Increasingly, recovery became both a subject of mental health services research and a term emblematic of many of the goals of the consumer/survivor movement. The concept of recovery was often defined and applied differently by consumers/survivors and professionals. Specific policy and clinical strategies were developed to implement recovery principles although key questions remained.[4][1]

Concepts of recovery

There is some variation within the Recovery Model. Professionalized clinical approaches tend to focus on improvement in particular symptoms and functions, and on the role of treatments; consumer/survivor models tend to put more emphasis on peer support, empowerment and real-world personal experience.[5][6] Recovery can be seen in terms of a social model of disability rather than a medical model of disability, and there may be differences in the degree of acceptance of diagnostic "labels" and treatments.[7] In psychiatric rehabilitation, the concept of recovery may be used to refer primarily to managing symptoms, reducing psychosocial disability, and improving role performance.[8]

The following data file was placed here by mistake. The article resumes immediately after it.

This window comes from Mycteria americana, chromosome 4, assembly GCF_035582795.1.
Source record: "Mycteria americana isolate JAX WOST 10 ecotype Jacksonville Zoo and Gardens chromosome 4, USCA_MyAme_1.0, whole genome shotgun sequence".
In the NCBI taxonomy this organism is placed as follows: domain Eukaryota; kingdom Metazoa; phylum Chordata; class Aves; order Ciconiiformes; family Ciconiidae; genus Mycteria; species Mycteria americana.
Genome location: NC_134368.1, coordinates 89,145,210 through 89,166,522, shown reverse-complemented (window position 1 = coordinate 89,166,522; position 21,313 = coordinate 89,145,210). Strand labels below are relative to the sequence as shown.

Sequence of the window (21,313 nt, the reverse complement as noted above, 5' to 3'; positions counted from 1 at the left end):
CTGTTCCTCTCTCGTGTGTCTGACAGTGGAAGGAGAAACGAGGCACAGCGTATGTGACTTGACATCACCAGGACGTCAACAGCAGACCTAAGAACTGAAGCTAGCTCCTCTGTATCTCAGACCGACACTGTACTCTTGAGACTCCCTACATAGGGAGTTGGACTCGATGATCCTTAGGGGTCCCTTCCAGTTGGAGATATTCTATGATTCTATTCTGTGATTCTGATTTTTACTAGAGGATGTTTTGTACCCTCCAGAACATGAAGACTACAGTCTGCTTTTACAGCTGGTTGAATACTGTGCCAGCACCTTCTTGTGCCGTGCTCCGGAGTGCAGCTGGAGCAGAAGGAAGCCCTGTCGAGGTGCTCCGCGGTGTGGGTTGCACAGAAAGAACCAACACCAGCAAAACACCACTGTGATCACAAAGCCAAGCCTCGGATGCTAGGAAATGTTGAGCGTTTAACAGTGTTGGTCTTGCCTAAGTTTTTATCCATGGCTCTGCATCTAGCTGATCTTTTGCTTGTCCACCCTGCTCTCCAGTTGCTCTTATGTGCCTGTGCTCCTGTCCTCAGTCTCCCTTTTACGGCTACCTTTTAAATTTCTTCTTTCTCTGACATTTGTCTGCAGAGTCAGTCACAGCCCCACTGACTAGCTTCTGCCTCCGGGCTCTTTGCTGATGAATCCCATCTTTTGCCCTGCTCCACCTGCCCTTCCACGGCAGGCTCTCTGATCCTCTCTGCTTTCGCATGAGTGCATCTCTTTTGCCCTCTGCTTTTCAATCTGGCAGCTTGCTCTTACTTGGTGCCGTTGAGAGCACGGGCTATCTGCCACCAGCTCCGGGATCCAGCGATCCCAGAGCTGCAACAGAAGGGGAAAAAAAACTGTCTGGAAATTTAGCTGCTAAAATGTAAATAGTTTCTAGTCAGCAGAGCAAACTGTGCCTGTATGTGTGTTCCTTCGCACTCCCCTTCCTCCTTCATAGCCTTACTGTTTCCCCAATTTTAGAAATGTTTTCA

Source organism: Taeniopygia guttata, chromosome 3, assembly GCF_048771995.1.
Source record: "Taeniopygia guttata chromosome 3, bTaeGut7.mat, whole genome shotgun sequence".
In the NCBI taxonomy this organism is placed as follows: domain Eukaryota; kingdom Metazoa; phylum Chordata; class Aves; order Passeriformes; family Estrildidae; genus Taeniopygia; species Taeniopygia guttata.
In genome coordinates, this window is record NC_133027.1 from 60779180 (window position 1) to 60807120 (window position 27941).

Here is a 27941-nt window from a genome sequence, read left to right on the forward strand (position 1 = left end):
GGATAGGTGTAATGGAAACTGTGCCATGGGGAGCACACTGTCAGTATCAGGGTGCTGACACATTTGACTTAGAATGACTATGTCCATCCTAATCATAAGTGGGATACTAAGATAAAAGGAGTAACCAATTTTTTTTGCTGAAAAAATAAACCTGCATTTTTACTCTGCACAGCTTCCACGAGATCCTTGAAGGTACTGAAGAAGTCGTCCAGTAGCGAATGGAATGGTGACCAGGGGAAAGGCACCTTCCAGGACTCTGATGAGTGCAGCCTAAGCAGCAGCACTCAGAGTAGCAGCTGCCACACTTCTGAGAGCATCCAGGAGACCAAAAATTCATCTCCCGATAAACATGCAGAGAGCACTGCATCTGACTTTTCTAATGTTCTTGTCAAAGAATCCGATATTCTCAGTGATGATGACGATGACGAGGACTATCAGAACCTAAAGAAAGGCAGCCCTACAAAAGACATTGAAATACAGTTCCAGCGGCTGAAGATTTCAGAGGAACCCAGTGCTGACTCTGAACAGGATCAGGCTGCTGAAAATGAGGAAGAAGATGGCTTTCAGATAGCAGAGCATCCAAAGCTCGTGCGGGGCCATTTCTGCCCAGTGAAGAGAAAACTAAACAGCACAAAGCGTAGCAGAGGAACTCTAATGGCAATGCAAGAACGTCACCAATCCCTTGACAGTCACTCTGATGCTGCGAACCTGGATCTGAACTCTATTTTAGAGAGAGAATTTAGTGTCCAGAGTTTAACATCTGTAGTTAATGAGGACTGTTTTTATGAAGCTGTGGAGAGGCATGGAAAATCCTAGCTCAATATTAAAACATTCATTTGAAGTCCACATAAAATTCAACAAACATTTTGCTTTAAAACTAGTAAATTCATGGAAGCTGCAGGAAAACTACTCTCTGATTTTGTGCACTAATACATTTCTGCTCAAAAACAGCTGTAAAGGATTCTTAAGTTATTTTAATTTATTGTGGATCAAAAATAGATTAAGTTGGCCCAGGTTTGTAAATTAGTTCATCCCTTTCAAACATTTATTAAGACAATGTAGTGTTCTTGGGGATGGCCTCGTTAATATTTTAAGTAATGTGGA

A US agency statement on mental health recovery, that involved some consumer input, proposed 10 fundamental components of recovery, which it defined it as a journey of healing and transformation enabling a person with a mental health problem to live a meaningful life in a community of his or her choice while striving to achieve his or her full potential.[9] Conferences have been held on the importance of the concept from the perspective of consumers and psychiatrists.[10]

From the perspective of psychiatric rehabilitation services, a number of qualities of recovery have been suggested[11]: Recovery can occur without professional intervention; Recovery requires people who believe in and stand by the person in recovery; A recovery vision is not a function of theories about the cause of psychiatric conditions; Recovery can occur even if symptoms reoccur; Recovery changes frequency and duration of symptoms; Recovery from the consequences of a psychiatric condition are often far more difficult than from the symptoms; Recovery is not linear; Recovery takes place as a series of small steps; Recovery does not mean the person was never really psychiatrically disabled; Recovery focuses on wellness not illness; Recovery should focus on consumer choice.